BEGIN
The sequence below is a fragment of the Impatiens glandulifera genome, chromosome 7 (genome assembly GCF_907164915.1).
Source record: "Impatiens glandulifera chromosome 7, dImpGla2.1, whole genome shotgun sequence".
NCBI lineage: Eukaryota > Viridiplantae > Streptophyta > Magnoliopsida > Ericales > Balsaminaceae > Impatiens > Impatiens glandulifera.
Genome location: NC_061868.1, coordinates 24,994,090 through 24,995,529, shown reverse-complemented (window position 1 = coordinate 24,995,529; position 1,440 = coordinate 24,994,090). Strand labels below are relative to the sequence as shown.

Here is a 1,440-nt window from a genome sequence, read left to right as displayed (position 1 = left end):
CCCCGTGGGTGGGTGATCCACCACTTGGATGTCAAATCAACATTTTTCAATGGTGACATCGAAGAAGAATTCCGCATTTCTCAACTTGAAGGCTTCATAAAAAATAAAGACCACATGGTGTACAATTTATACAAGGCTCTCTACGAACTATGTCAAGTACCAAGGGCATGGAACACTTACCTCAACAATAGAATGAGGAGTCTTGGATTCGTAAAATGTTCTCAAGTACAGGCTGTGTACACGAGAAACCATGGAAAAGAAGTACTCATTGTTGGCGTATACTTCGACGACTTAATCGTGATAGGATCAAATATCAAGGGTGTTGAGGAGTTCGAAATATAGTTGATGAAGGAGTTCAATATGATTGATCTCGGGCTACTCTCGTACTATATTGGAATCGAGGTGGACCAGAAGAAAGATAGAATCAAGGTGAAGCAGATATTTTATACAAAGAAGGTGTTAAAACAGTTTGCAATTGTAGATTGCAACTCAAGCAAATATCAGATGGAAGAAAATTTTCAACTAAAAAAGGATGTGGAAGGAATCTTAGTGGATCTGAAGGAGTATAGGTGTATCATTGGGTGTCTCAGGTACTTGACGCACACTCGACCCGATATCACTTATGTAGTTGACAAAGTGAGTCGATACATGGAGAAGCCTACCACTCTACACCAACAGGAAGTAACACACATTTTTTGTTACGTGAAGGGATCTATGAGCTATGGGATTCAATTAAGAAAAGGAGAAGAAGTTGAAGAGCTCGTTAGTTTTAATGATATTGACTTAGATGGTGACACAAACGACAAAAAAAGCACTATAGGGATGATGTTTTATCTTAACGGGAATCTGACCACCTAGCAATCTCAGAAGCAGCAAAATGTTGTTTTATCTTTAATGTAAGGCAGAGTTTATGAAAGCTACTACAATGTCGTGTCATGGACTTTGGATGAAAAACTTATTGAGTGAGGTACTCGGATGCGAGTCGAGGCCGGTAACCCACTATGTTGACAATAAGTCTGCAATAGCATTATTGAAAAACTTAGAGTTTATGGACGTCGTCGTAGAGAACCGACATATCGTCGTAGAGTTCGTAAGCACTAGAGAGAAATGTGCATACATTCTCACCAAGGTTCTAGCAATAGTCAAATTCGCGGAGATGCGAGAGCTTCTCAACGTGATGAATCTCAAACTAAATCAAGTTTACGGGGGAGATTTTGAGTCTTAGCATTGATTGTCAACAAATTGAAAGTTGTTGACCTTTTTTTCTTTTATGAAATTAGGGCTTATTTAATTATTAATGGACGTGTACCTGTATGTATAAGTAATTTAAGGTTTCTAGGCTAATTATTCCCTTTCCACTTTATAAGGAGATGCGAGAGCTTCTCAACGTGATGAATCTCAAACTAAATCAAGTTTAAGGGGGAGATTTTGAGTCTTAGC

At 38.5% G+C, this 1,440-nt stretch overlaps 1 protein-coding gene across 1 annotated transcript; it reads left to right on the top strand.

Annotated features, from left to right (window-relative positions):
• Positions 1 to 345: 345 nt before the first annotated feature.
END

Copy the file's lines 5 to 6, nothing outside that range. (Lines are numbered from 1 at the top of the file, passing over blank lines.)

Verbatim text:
Here is a 1,440-nt window from a genome sequence, read left to right as displayed (position 1 = left end):
CCCCGTGGGTGGGTGATCCACCACTTGGATGTCAAATCAACATTTTTCAATGGTGACATCGAAGAAGAATTCCGCATTTCTCAACTTGAAGGCTTCATAAAAAATAAAGACCACATGGTGTACAATTTATACAAGGCTCTCTACGAACTATGTCAAGTACCAAGGGCATGGAACACTTACCTCAACAATAGAATGAGGAGTCTTGGATTCGTAAAATGTTCTCAAGTACAGGCTGTGTACACGAGAAACCATGGAAAAGAAGTACTCATTGTTGGCGTATACTTCGACGACTTAATCGTGATAGGATCAAATATCAAGGGTGTTGAGGAGTTCGAAATATAGTTGATGAAGGAGTTCAATATGATTGATCTCGGGCTACTCTCGTACTATATTGGAATCGAGGTGGACCAGAAGAAAGATAGAATCAAGGTGAAGCAGATATTTTATACAAAGAAGGTGTTAAAACAGTTTGCAATTGTAGATTGCAACTCAAGCAAATATCAGATGGAAGAAAATTTTCAACTAAAAAAGGATGTGGAAGGAATCTTAGTGGATCTGAAGGAGTATAGGTGTATCATTGGGTGTCTCAGGTACTTGACGCACACTCGACCCGATATCACTTATGTAGTTGACAAAGTGAGTCGATACATGGAGAAGCCTACCACTCTACACCAACAGGAAGTAACACACATTTTTTGTTACGTGAAGGGATCTATGAGCTATGGGATTCAATTAAGAAAAGGAGAAGAAGTTGAAGAGCTCGTTAGTTTTAATGATATTGACTTAGATGGTGACACAAACGACAAAAAAAGCACTATAGGGATGATGTTTTATCTTAACGGGAATCTGACCACCTAGCAATCTCAGAAGCAGCAAAATGTTGTTTTATCTTTAATGTAAGGCAGAGTTTATGAAAGCTACTACAATGTCGTGTCATGGACTTTGGATGAAAAACTTATTGAGTGAGGTACTCGGATGCGAGTCGAGGCCGGTAACCCACTATGTTGACAATAAGTCTGCAATAGCATTATTGAAAAACTTAGAGTTTATGGACGTCGTCGTAGAGAACCGACATATCGTCGTAGAGTTCGTAAGCACTAGAGAGAAATGTGCATACATTCTCACCAAGGTTCTAGCAATAGTCAAATTCGCGGAGATGCGAGAGCTTCTCAACGTGATGAATCTCAAACTAAATCAAGTTTACGGGGGAGATTTTGAGTCTTAGCATTGATTGTCAACAAATTGAAAGTTGTTGACCTTTTTTTCTTTTATGAAATTAGGGCTTATTTAATTATTAATGGACGTGTACCTGTATGTATAAGTAATTTAAGGTTTCTAGGCTAATTATTCCCTTTCCACTTTATAAGGAGATGCGAGAGCTTCTCAACGTGATGAATCTCAAACTAAATCAAGTTTAAGGGGGAGATTTTGAGTCTTAGC